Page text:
CALIFORNIA | LOCAL
September 28, 2007 |
Marie and Christel Schoenfelder looked down the rows of tabletops with a mix of anxiety and anticipation. Many thousands of dollars of silk, china, crystal and silver were spread out before them. Months of planning, shopping, cleaning and crafting were about to climax under the horse-racing concourse at the Los Angeles County Fair. The mother-daughter duo from Rancho Cucamonga are two of the reigning queens of one of the most esoteric competitions at the fair: who can set the best dinner table.
July 1, 1999
Shig Kariya, 84, a Japanese American businessman who was interned during World War II and later helped co-found the Mikasa Inc. tableware company, died Friday in Silver Spring, Md., of pneumonia. Kariya was born in Japan to parents who had immigrated to California in 1913 but traveled to Japan frequently on business. He lived in the United States from the age of 4 and in 1934 earned a business degree from Los Angeles City College.
August 27, 1997
The 1930s Art Deco influences china and tableware. The introduction of sleek, streamlined dishes from Fiesta and Russell Wright departs from the elaborate Georgian and Renaissance styles of the 19th century and signals the beginning of modernism. This pottery blends form and function, is easy to maintain and is mass marketed for a country mired in the Depression. Still, it is so avant-garde it won't gain a solid following until the '40s and '50s.
June 14, 1986 |
Kikuhei Sakatsume and his wife, Mitsui, have spent the last 40 years putting the finishing touches on stainless steel tableware. The other day, they were at work in the wooden shack behind their house. Seated at opposite sides of an electric motor, they pressed the knives, one by one, against the grinding wheels. "I do the blades and my wife does the handles," Sakatsume, 65, told a visitor. "But if our income declines much more, we'll close the shop and live off our pensions."
HOME & GARDEN
August 2, 2007 |
THE pale green lamp on the shelves at West Elm in Santa Monica is made of common clay but looks as if it's carved, polished jade. At Kartell in West Hollywood, Dutch designer Marcel Wanders' plastic Stone stools sparkle like chunks of topaz and citrine. Across the street, Fendi Casa's Crystal chair looks like a cushion-cut diamond. These days, a residence described as a jewel box may actually look like one.
November 26, 2003 |
There it is, way at the back of the cupboard. What is that thing? We see it only when we're hauling out all the special-occasion tableware for the holidays. We've already got the carving set out, and the gravy boat and ladle. The sugar tongs, olive forks and butter picks are scattered around us. Along with that dish over there, which is for cranberry jelly -- or anyway, we think it is.
August 17, 1987 |
Time was, the traditional American bride chose a husband, a honeymoon site, a church, a china pattern and a silver pattern, sometimes in reverse order. Then came "the era of the flower children," says George Holmes, editor of Jewelers' Circular-Keystone, a trade magazine, "and formal dining went out"-- along with the other stuff. Even with today's return to such traditions, silver--one of America's oldest crafts--may not make the lineup.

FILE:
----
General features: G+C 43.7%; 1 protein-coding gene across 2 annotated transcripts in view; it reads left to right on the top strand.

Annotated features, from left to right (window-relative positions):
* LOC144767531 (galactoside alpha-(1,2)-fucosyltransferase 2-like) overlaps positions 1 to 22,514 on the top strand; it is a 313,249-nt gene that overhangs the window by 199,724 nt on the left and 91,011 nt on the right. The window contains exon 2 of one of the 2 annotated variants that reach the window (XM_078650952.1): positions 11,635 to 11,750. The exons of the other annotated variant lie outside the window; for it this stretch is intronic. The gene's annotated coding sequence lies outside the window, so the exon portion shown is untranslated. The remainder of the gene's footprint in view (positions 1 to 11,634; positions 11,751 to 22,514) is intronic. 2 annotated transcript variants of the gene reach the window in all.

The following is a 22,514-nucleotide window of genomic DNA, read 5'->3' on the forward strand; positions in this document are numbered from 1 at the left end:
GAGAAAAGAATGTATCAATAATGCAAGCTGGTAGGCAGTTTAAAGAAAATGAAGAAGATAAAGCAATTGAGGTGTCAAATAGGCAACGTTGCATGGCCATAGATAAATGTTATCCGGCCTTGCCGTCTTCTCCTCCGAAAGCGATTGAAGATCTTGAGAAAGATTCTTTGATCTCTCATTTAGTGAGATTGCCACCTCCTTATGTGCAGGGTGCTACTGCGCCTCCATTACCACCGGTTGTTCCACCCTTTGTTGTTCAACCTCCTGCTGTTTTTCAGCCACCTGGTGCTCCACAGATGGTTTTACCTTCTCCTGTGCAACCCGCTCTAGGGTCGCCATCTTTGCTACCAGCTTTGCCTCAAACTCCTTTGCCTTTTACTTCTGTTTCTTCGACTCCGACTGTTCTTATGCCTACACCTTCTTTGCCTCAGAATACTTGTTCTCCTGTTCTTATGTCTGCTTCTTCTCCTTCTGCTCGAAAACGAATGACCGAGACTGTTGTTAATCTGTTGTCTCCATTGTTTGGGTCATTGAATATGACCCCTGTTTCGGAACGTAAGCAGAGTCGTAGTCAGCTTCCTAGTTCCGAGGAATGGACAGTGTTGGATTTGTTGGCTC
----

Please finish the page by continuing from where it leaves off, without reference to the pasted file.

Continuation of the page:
HOME & GARDEN
February 7, 2008 |
CONSIDER this humble sugar shaker, a staple of kitchens and coffee shops across the land. About 35 million have been sold -- maybe double that if you include all the knockoffs -- and not one of them labeled a work of art. Yet that's exactly what they are, says design historian Bill Stern, a connoisseur of ubiquitous and unsung objects. "This decanter is iconic," he says, "the very essence of modernism, a perfect meld of function and form."
May 1, 2008 |
For generations, the French upper classes made leisurely weekend lunches in the gardens of their country homes a hallmark of the "art of living well. " On languid afternoons, they arrayed long outdoor tables with platters and tart molds imprinted with family monograms and crests; dessert arrived on trays splashed with vivid portraits of animals, and coffee came in pots decorated with fruits and flowers. And for the best families, only the glazed earthenware made in a factory in this town on the banks of the Loire River would do. The crockery, known as faience, was as much a discreet symbol of prestige and good taste in an aristocratic family as having "de" before a last name or a signet ring with the family crest passed down to a son when he turned 18. But for the last few decades, the faience of Gien has also become a symbol of a lifestyle that is a vanishing art. Modern life just doesn't call for a dinner service that comes with 14 matching platters and covered tureens for soup, vegetables and sauces.
CALIFORNIA | LOCAL
September 14, 1995 |
Lead-poisoning of a 4-year-old Santa Ana girl has prompted an import embargo on a Mexican-made brand of tamale steamer. The Eagle Brand steamers sold in Southern California have been found to contain unsafe amounts of lead, according to Orange County public health officials. The steamers are bucket-shaped, about 14 inches tall and one foot in diameter at the base, county officials said. They are described as having rough, poorly soldered seams. The U.S.